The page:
Think Your Employees Feel Valued At Work? Think Again

2 min read
Nov 14, 2014

Let’s talk about one of your employees. Let's call her Danielle.

Danielle has the talent and skill your team needs, and an energy you’re sure is going to be infectious. Her experience is written all over her resumé. You saw her confidence and humor come out during her interview. The team did, too. They were on board immediately. Within a couple of weeks, Danielle is cranking out solid work, meeting deadlines, and eager for more.

And what do you do in response to seeing these things? For far too many employers, the answer is: nothing.

Our research has shown that an incredible 79% of employees feel either marginally valued or extremely undervalued at work. The main culprit? Feeling unappreciated for the very thing they were hired for: their work.


This sad truth, it turns out, could be affecting your bottom line.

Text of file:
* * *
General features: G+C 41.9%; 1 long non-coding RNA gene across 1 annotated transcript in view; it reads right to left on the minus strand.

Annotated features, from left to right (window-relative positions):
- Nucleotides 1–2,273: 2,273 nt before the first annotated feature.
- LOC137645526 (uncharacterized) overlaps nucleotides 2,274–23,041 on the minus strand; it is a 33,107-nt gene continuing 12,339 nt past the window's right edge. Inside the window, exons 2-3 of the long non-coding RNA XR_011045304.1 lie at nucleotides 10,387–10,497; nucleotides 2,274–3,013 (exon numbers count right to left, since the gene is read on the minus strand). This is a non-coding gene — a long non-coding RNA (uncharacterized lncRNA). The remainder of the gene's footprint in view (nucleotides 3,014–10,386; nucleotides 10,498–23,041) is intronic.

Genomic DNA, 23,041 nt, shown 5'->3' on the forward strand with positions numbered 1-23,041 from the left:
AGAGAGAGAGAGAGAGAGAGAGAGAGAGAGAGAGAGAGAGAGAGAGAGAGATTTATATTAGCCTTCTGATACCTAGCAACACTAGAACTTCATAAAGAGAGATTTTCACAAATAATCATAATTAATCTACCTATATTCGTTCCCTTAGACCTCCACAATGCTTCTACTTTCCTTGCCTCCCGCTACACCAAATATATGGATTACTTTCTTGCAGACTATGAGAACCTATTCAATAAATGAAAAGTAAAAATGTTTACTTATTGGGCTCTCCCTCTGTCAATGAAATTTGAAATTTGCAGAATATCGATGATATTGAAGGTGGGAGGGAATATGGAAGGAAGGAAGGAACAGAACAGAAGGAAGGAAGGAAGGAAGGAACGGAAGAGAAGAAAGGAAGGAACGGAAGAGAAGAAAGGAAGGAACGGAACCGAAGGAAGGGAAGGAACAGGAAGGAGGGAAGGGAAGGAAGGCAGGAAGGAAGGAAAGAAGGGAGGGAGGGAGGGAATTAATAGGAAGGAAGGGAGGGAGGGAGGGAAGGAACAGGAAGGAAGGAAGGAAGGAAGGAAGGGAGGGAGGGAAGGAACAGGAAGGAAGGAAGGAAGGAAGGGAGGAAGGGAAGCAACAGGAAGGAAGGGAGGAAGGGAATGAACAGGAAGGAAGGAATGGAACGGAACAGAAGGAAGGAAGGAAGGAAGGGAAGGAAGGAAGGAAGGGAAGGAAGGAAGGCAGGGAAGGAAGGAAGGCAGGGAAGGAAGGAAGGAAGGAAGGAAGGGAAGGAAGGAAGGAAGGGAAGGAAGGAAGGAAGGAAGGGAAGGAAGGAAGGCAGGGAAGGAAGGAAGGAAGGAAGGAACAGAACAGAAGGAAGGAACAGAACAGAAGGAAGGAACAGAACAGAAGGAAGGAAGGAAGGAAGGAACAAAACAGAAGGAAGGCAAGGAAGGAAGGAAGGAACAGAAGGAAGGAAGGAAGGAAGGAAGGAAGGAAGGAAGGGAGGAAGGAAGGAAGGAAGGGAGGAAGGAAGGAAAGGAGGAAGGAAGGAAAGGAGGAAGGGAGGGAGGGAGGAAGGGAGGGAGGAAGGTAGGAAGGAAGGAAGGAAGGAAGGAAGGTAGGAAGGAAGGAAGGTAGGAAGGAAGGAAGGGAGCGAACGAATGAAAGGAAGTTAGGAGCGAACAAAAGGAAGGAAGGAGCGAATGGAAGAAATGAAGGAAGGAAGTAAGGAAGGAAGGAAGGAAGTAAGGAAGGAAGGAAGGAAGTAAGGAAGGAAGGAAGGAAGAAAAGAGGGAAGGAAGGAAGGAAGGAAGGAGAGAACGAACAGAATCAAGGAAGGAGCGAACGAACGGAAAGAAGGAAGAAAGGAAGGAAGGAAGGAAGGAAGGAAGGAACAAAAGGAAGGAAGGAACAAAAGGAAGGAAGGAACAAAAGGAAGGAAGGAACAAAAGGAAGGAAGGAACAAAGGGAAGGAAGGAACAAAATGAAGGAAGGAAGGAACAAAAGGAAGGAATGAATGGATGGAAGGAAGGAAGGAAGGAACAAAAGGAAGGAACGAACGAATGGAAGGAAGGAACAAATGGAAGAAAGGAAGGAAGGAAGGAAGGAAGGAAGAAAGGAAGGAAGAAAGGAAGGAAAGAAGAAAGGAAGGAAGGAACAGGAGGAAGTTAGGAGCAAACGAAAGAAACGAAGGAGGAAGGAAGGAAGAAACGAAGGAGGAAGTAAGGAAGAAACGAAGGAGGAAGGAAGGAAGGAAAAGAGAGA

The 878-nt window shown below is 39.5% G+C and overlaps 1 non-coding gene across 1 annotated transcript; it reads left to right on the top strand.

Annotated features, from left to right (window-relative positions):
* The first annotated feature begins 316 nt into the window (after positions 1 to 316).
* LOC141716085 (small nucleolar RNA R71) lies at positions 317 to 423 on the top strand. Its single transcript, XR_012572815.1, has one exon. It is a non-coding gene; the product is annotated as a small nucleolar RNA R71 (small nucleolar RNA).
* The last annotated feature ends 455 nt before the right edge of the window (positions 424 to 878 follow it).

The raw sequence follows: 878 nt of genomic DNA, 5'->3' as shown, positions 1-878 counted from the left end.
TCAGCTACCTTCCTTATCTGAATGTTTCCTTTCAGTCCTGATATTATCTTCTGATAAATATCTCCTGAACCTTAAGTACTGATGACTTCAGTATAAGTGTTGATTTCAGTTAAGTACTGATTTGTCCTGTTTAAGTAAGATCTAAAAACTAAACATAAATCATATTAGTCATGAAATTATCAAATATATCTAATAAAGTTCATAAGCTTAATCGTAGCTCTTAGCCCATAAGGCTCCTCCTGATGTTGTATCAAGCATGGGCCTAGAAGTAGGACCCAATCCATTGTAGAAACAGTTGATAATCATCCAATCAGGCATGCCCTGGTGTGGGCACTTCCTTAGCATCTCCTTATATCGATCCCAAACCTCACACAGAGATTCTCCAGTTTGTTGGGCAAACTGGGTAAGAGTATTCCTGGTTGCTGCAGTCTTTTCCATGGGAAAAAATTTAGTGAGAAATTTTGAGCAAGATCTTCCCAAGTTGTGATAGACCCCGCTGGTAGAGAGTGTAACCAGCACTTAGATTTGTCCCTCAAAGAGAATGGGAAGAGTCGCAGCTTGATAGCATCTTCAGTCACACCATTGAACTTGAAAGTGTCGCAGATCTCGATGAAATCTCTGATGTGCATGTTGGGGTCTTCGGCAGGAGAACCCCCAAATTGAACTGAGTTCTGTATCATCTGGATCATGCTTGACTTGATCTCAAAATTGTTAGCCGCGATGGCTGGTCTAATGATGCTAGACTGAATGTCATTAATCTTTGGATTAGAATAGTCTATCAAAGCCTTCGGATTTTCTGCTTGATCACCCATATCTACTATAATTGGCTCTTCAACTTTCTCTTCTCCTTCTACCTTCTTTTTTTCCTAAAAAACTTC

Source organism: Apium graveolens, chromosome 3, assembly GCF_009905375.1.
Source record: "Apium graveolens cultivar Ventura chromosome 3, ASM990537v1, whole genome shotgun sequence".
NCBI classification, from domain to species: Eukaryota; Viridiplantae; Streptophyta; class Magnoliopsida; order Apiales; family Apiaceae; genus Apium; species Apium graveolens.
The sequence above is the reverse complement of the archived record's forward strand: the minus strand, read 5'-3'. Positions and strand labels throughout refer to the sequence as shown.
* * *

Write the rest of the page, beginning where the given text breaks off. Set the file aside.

Findings from a recent report by human resource experts Bersin & Associates show that engagement, productivity, and customer service are about 14% better in organizations who recognize employees for their work.

As this PWC report highlights, Millennials especially expect to be appreciated and valued in their workplaces. They are willing, in fact, to put a premium on culture and collaborative workplaces over financial gain, a major difference from their Gen X and Baby Boomer counterparts.

Saying “thank you” and showing appreciation doesn’t have to be expensive, but it can be extremely valuable. Think about the little things you see occur in your workplace all the time:

  • An employee takes a new employee out to lunch to welcome her to the team
  • An employee clears out the dishwasher without being asked
  • An employee spends an hour teaching a fellow colleague how to use a software program
  • An employee closes their first sale
  • An employee stays late to help a client solve a service issue

Do you say “thank you” when you see this happen?

If not, you’re failing to recognize the things that make your company a better place to work than the one Danielle left behind. At the very least, you’re doing your team a disservice. Far beyond that, you could be doing damage to your bottom line.

On the bright side, without all those pesky profits, you won’t have a team to worry about.

If that’s not the bright side you’re looking for, consider an alternative: say thanks once in a while, and watch everything get better.



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